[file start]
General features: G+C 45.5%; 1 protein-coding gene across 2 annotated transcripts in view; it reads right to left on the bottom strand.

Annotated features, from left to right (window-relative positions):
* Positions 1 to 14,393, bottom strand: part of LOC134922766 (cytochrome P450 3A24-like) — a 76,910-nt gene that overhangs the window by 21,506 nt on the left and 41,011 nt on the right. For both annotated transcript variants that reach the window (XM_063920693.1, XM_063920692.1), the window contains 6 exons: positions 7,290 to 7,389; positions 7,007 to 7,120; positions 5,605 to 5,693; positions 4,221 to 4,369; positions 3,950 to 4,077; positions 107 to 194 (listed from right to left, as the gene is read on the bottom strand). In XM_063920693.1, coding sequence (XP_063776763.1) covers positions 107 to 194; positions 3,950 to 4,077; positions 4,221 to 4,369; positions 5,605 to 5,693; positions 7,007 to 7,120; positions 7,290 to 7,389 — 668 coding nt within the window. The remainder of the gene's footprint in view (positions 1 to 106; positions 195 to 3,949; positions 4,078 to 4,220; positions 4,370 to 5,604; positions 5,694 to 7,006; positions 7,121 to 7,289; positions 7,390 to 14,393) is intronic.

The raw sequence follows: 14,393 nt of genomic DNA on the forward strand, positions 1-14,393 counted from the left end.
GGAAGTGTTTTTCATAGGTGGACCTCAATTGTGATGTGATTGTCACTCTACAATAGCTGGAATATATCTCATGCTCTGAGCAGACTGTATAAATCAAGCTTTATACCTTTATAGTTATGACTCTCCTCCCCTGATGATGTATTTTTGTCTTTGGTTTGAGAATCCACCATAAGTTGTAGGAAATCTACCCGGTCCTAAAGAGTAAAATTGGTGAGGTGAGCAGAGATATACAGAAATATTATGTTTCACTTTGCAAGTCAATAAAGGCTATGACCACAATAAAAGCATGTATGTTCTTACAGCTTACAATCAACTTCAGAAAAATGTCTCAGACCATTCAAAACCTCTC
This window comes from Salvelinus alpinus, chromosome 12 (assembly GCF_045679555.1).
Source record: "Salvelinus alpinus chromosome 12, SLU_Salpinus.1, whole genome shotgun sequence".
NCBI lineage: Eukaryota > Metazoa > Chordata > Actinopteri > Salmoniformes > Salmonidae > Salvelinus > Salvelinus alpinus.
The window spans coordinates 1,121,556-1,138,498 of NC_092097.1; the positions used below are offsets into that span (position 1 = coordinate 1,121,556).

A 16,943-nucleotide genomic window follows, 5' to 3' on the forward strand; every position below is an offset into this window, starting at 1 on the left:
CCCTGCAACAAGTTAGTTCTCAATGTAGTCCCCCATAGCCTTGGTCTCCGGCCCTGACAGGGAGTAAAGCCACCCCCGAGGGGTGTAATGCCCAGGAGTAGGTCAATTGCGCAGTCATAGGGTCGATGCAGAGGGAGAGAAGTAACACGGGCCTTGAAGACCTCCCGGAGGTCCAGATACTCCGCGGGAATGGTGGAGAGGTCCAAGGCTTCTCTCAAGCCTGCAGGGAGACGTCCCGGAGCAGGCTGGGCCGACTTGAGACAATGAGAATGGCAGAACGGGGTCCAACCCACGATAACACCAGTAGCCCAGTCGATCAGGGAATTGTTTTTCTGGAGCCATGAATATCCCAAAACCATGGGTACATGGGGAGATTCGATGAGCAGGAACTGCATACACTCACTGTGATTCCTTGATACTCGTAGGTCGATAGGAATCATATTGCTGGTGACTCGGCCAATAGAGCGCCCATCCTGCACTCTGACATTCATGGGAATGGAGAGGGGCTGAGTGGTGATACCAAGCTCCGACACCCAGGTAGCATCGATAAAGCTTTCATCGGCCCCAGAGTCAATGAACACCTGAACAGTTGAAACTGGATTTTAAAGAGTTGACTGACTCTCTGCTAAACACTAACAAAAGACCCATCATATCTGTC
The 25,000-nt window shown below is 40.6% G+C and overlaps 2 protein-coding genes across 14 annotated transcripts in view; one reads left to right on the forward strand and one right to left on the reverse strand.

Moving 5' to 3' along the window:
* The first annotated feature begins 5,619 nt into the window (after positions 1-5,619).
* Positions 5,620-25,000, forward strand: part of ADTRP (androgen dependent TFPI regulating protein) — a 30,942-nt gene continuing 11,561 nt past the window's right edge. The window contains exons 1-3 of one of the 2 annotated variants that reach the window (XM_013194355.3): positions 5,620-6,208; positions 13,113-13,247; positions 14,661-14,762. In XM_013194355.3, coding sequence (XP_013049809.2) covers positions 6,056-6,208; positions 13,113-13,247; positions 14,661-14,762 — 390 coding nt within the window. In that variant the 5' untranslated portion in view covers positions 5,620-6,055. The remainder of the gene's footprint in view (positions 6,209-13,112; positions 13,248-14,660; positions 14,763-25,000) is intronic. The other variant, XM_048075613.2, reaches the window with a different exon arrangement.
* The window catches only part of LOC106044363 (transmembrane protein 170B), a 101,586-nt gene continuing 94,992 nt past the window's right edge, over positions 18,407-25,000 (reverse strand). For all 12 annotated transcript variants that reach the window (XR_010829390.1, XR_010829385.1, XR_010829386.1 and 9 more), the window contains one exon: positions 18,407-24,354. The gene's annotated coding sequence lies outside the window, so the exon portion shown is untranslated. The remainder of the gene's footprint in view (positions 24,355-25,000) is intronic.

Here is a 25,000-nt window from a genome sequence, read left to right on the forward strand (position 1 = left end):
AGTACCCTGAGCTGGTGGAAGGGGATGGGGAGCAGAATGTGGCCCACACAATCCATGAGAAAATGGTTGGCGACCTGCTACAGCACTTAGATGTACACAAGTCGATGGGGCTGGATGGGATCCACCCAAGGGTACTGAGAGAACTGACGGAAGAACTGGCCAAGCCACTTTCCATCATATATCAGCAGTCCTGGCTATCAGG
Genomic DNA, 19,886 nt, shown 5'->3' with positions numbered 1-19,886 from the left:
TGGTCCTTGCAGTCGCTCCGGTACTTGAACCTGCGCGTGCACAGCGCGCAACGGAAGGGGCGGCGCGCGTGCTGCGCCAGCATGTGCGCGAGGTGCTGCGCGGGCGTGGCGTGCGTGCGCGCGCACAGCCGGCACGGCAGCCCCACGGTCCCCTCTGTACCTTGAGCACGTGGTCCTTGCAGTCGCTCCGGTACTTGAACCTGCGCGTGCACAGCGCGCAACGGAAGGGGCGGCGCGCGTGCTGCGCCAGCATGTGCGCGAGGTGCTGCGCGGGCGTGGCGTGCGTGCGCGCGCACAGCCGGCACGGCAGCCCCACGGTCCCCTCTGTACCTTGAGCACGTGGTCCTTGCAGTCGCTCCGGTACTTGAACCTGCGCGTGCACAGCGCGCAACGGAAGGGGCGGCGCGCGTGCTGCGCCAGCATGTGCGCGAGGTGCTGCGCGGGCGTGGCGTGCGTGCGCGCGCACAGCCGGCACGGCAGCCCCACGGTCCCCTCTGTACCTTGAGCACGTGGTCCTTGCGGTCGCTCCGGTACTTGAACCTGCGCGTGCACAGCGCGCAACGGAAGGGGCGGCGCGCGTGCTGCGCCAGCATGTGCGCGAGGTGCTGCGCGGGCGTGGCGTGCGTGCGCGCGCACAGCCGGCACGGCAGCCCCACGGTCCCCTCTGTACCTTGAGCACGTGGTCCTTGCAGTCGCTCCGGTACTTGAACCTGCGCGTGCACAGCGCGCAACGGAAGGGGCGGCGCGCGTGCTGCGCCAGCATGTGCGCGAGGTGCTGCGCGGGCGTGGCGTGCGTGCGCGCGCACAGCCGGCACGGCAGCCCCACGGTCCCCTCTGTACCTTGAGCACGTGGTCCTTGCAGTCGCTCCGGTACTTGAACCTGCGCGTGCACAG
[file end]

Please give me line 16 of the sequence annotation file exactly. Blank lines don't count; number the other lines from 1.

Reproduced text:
* The window catches only part of LOC106044363 (transmembrane protein 170B), a 101,586-nt gene continuing 94,992 nt past the window's right edge, over positions 18,407-25,000 (reverse strand). For all 12 annotated transcript variants that reach the window (XR_010829390.1, XR_010829385.1, XR_010829386.1 and 9 more), the window contains one exon: positions 18,407-24,354. The gene's annotated coding sequence lies outside the window, so the exon portion shown is untranslated. The remainder of the gene's footprint in view (positions 24,355-25,000) is intronic.